The first volume in Paul Stewart's Edge Chronicles is exciting, imaginative, and impossible to put down. The audio version, read by Clive Mantel, is awesome. However, with the audio you won't get Chris Riddell's creative illustrations (which really enhance the story). Still, an amazing book all around. --AJL
Wednesday, April 18, 2012
After a particularly nasty elbow injury, Pete learns he'll never pitch again. For someone whose entire life revolves around baseball, this news is devastating. On top of this, Pete's beloved grandfather is steadily losing his mind to Alzheimer's. Not the way Pete planned to start his Freshman year. On a whim, Pete enrolls in a photography class (a hobby he always enjoyed). Here, he meets and befriends Angelika, who might want to be more than friends. Even without baseball, Pete has it pretty good. But it takes a near tragedy for him to wake up and appreciate all he's got going for himself.
Curveball: The Year I Lost My Grip is both heartwarming and humorous, the sort of book that will give you that warm and fuzzy feeling one minute and have you ROTFL the next. Don't be put off by the title. Although it sounds like a sports book, it really isn't. Nor is it a kissing book (although there is one brief instance). It's a book about figuring out who you are and finding the answer in surprising places. Check it out. It's awesome. --AJL
Wednesday, April 11, 2012
This month marks the 100th anniversary of the sinking of the Titanic. In obervation of this historic tragedy, the Teen Area has set up a display of Titanic-themed books (both fiction and nonfiction). Want to read more? Check out the display! --AJL
Monday, April 9, 2012
What is your library worth to you?
Find out here! Fill in this library calculator with the number of books, CDs, DVDs, and magazines you check out each month. Using average retail prices for these items, this website will calculate your monthly savings. Don't check things out? It still works. Enter the number of hours you spend using the library computers. Or the number of programs you attend. Or even the number of questions you've asked your friendly librarian. I tried it and discovered I save nearly $300 each month--just by using the resources and services offered by my library! (wow!) So what is your library worth to you? The answer will surprise you!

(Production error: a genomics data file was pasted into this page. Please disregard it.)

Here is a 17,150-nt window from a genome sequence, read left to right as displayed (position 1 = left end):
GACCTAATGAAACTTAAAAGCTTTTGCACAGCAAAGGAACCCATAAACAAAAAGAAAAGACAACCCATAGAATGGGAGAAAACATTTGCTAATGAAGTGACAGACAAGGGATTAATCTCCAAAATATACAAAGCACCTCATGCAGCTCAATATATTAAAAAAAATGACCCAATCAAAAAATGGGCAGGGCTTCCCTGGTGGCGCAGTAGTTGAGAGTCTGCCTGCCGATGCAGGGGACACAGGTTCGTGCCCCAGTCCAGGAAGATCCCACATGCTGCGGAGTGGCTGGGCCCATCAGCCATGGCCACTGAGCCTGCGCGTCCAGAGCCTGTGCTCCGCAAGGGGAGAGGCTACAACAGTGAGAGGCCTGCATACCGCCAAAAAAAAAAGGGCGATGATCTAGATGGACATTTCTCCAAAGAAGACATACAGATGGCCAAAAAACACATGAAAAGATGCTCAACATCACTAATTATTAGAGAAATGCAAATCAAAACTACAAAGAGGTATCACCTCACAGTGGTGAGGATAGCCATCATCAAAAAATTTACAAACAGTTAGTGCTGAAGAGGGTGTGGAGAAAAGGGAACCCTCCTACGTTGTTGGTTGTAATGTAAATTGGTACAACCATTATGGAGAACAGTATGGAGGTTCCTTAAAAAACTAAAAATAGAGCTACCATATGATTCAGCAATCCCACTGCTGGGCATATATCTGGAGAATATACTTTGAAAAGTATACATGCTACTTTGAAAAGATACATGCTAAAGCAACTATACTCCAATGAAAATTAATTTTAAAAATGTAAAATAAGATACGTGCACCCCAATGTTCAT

This was one of my favorite poetry books growing up! And it's still amazing! Not exactly a "teen book". Rather, it's a book anyone (regardless of age) can appreciate. The poems in Where the Sidewalk Ends are short, quirky, sometimes funny, sometimes serious, and always awesomely creative! And the illustrations... Just as good! Like this? OPL has lots of other books by Shel Silverstein. Check them out. --AJL
Friday, April 6, 2012
You may have never heard of Israel Kamakawiwo'ole (known as "Brudda IZ" to Hawaiian locals), but chances are you've heard some of his music featured in a recent movie or TV show. Best known is his rendition of Somewhere Over the Rainbow, a highlight of his Facing Future album. But the rest of his music is just as fantastic and well worth checking out! The album is a mix of Hawaiian language songs and those sung in English. With only a few exceptions, most songs are enhansed only by ukulele and some light percussion. A total departure from the overly-produced music that's flooding on todays Billbord's charts. No matter your taste, you'll enjoy this! Check it out today! --AJL